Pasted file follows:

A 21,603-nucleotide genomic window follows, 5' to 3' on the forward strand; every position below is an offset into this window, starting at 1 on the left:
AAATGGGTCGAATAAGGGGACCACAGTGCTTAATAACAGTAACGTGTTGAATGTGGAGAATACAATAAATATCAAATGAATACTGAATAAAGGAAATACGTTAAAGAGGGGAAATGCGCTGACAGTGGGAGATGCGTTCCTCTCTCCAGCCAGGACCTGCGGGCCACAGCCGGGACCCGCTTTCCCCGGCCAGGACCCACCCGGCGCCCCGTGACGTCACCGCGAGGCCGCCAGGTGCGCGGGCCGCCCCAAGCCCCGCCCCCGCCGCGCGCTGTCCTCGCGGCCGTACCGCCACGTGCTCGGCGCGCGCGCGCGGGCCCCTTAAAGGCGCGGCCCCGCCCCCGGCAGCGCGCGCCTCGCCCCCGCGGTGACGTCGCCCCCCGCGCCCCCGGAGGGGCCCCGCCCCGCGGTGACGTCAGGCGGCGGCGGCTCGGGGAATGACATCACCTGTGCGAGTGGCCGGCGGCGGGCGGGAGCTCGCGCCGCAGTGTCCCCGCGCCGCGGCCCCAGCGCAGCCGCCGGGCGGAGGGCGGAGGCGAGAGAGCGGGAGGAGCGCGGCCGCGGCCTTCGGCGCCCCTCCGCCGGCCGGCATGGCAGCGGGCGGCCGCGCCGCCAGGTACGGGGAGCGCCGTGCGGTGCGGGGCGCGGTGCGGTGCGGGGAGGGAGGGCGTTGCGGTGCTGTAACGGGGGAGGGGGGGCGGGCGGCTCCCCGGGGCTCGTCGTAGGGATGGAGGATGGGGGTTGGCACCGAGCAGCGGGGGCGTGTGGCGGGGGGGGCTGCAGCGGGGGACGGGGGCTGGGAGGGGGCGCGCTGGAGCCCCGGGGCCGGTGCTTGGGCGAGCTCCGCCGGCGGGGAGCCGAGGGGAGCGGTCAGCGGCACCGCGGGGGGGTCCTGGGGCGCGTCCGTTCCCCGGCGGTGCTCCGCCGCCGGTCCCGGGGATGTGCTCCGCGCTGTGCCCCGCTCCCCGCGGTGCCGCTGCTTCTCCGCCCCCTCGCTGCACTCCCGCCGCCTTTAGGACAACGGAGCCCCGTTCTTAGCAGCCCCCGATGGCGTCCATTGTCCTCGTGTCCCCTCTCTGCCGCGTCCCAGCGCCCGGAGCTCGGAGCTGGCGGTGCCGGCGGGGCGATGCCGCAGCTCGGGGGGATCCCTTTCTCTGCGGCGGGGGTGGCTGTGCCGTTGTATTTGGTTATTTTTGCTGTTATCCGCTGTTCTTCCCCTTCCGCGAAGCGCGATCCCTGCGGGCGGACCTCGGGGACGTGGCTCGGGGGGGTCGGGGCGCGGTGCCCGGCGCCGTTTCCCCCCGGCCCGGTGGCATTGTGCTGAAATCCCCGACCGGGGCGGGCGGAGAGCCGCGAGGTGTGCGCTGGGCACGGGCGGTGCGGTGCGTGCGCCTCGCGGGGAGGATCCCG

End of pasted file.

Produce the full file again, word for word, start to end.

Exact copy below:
A 21,603-nucleotide genomic window follows, 5' to 3' on the forward strand; every position below is an offset into this window, starting at 1 on the left:
AAATGGGTCGAATAAGGGGACCACAGTGCTTAATAACAGTAACGTGTTGAATGTGGAGAATACAATAAATATCAAATGAATACTGAATAAAGGAAATACGTTAAAGAGGGGAAATGCGCTGACAGTGGGAGATGCGTTCCTCTCTCCAGCCAGGACCTGCGGGCCACAGCCGGGACCCGCTTTCCCCGGCCAGGACCCACCCGGCGCCCCGTGACGTCACCGCGAGGCCGCCAGGTGCGCGGGCCGCCCCAAGCCCCGCCCCCGCCGCGCGCTGTCCTCGCGGCCGTACCGCCACGTGCTCGGCGCGCGCGCGCGGGCCCCTTAAAGGCGCGGCCCCGCCCCCGGCAGCGCGCGCCTCGCCCCCGCGGTGACGTCGCCCCCCGCGCCCCCGGAGGGGCCCCGCCCCGCGGTGACGTCAGGCGGCGGCGGCTCGGGGAATGACATCACCTGTGCGAGTGGCCGGCGGCGGGCGGGAGCTCGCGCCGCAGTGTCCCCGCGCCGCGGCCCCAGCGCAGCCGCCGGGCGGAGGGCGGAGGCGAGAGAGCGGGAGGAGCGCGGCCGCGGCCTTCGGCGCCCCTCCGCCGGCCGGCATGGCAGCGGGCGGCCGCGCCGCCAGGTACGGGGAGCGCCGTGCGGTGCGGGGCGCGGTGCGGTGCGGGGAGGGAGGGCGTTGCGGTGCTGTAACGGGGGAGGGGGGGCGGGCGGCTCCCCGGGGCTCGTCGTAGGGATGGAGGATGGGGGTTGGCACCGAGCAGCGGGGGCGTGTGGCGGGGGGGGCTGCAGCGGGGGACGGGGGCTGGGAGGGGGCGCGCTGGAGCCCCGGGGCCGGTGCTTGGGCGAGCTCCGCCGGCGGGGAGCCGAGGGGAGCGGTCAGCGGCACCGCGGGGGGGTCCTGGGGCGCGTCCGTTCCCCGGCGGTGCTCCGCCGCCGGTCCCGGGGATGTGCTCCGCGCTGTGCCCCGCTCCCCGCGGTGCCGCTGCTTCTCCGCCCCCTCGCTGCACTCCCGCCGCCTTTAGGACAACGGAGCCCCGTTCTTAGCAGCCCCCGATGGCGTCCATTGTCCTCGTGTCCCCTCTCTGCCGCGTCCCAGCGCCCGGAGCTCGGAGCTGGCGGTGCCGGCGGGGCGATGCCGCAGCTCGGGGGGATCCCTTTCTCTGCGGCGGGGGTGGCTGTGCCGTTGTATTTGGTTATTTTTGCTGTTATCCGCTGTTCTTCCCCTTCCGCGAAGCGCGATCCCTGCGGGCGGACCTCGGGGACGTGGCTCGGGGGGGTCGGGGCGCGGTGCCCGGCGCCGTTTCCCCCCGGCCCGGTGGCATTGTGCTGAAATCCCCGACCGGGGCGGGCGGAGAGCCGCGAGGTGTGCGCTGGGCACGGGCGGTGCGGTGCGTGCGCCTCGCGGGGAGGATCCCG